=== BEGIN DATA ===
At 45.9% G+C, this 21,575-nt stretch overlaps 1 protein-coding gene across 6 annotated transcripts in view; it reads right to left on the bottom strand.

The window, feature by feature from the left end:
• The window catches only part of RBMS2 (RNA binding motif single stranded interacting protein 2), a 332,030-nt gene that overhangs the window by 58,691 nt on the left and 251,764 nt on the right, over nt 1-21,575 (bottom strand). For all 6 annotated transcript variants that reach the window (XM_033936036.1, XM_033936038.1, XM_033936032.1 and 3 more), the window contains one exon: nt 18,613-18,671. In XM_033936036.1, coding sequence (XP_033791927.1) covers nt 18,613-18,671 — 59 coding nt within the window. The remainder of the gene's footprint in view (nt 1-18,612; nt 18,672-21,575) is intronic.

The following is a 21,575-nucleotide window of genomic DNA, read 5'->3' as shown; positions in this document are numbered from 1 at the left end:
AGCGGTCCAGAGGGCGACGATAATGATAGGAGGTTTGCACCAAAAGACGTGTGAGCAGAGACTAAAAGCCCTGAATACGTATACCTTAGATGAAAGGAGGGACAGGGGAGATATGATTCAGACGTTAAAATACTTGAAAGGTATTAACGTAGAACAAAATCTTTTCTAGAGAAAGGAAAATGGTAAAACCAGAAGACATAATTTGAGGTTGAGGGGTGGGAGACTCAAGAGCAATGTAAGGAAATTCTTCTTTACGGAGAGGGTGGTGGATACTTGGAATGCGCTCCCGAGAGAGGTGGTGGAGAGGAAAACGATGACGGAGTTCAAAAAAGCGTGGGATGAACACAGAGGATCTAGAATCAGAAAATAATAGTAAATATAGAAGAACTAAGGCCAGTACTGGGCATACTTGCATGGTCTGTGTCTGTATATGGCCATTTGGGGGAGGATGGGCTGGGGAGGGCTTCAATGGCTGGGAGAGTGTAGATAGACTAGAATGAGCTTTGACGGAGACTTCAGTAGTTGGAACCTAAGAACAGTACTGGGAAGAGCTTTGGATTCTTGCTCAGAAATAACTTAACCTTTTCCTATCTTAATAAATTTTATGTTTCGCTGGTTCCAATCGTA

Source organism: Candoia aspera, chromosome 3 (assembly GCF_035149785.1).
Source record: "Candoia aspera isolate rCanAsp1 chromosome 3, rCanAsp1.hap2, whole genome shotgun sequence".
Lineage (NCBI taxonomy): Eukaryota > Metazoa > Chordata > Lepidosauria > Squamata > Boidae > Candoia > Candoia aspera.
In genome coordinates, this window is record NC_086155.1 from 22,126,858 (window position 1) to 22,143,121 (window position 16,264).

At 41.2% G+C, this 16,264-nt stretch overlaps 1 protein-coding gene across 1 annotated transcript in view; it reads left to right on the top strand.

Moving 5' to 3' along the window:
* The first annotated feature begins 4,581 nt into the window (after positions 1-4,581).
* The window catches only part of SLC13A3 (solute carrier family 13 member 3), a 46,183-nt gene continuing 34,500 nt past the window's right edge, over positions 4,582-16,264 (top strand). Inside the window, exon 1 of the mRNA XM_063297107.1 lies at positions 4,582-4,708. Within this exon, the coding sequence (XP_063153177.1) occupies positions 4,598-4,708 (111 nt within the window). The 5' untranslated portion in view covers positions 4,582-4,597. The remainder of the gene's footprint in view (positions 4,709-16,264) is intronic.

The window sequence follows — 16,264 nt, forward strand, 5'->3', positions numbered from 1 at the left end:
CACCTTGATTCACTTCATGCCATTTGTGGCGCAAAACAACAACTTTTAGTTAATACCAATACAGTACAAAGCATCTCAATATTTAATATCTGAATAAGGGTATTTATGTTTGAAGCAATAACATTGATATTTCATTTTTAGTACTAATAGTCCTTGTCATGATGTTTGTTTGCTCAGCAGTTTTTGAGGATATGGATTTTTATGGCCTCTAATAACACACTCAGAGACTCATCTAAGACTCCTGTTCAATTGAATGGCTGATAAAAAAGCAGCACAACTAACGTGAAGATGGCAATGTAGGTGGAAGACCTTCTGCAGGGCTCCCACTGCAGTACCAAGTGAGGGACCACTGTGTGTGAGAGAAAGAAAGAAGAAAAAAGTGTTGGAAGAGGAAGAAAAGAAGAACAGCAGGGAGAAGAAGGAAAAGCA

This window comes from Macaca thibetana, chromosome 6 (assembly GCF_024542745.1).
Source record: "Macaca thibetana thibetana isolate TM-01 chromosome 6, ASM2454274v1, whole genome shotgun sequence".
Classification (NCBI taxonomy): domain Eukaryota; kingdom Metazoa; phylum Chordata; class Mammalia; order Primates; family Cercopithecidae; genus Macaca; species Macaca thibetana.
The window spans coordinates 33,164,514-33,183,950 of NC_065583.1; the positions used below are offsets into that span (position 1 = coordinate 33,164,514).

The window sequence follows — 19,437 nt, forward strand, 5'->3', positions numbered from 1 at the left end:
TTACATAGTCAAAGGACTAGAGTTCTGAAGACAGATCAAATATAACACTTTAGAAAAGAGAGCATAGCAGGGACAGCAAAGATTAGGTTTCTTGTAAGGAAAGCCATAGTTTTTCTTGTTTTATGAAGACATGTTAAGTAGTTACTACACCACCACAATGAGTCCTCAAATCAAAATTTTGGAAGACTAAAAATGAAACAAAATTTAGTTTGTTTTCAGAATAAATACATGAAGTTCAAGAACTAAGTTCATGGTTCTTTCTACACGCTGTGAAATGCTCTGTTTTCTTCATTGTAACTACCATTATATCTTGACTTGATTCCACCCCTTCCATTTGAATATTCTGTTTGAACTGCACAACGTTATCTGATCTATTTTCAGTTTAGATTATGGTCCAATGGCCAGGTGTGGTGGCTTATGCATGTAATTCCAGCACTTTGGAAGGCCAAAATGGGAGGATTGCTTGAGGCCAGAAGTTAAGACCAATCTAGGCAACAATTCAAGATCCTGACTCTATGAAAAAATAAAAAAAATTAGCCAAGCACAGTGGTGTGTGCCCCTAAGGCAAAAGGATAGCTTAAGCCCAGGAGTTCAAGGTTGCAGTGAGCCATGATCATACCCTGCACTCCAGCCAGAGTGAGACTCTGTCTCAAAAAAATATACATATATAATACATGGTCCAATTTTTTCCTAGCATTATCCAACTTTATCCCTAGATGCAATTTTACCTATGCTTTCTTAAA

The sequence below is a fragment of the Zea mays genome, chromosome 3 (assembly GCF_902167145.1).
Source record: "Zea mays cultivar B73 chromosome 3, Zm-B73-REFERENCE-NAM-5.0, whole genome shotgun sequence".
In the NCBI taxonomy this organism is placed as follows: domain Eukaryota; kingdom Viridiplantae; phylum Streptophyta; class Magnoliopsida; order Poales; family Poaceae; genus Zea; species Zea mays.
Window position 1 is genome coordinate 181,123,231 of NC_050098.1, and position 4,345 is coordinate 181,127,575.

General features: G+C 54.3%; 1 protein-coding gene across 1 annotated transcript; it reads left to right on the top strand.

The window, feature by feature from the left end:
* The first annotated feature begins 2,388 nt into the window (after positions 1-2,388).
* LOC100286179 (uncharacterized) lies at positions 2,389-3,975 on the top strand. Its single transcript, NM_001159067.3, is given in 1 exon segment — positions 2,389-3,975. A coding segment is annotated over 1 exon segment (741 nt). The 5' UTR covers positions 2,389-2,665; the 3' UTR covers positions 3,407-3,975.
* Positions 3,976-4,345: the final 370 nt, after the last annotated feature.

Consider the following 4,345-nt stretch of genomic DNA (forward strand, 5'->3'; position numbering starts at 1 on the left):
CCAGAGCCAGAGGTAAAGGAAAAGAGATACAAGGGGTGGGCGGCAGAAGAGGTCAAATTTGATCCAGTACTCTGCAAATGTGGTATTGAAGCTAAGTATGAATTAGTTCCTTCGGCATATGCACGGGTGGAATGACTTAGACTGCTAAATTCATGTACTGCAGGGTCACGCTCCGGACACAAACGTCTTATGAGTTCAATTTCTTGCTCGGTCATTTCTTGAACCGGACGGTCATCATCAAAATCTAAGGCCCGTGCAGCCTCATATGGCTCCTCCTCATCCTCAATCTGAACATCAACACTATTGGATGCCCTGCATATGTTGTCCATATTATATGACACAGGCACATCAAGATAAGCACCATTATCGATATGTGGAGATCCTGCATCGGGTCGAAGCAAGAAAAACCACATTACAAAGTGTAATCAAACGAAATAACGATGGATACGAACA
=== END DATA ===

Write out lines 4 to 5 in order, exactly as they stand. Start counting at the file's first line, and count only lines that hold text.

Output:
The following is a 21,575-nucleotide window of genomic DNA, read 5'->3' as shown; positions in this document are numbered from 1 at the left end:
AGCGGTCCAGAGGGCGACGATAATGATAGGAGGTTTGCACCAAAAGACGTGTGAGCAGAGACTAAAAGCCCTGAATACGTATACCTTAGATGAAAGGAGGGACAGGGGAGATATGATTCAGACGTTAAAATACTTGAAAGGTATTAACGTAGAACAAAATCTTTTCTAGAGAAAGGAAAATGGTAAAACCAGAAGACATAATTTGAGGTTGAGGGGTGGGAGACTCAAGAGCAATGTAAGGAAATTCTTCTTTACGGAGAGGGTGGTGGATACTTGGAATGCGCTCCCGAGAGAGGTGGTGGAGAGGAAAACGATGACGGAGTTCAAAAAAGCGTGGGATGAACACAGAGGATCTAGAATCAGAAAATAATAGTAAATATAGAAGAACTAAGGCCAGTACTGGGCATACTTGCATGGTCTGTGTCTGTATATGGCCATTTGGGGGAGGATGGGCTGGGGAGGGCTTCAATGGCTGGGAGAGTGTAGATAGACTAGAATGAGCTTTGACGGAGACTTCAGTAGTTGGAACCTAAGAACAGTACTGGGAAGAGCTTTGGATTCTTGCTCAGAAATAACTTAACCTTTTCCTATCTTAATAAATTTTATGTTTCGCTGGTTCCAATCGTA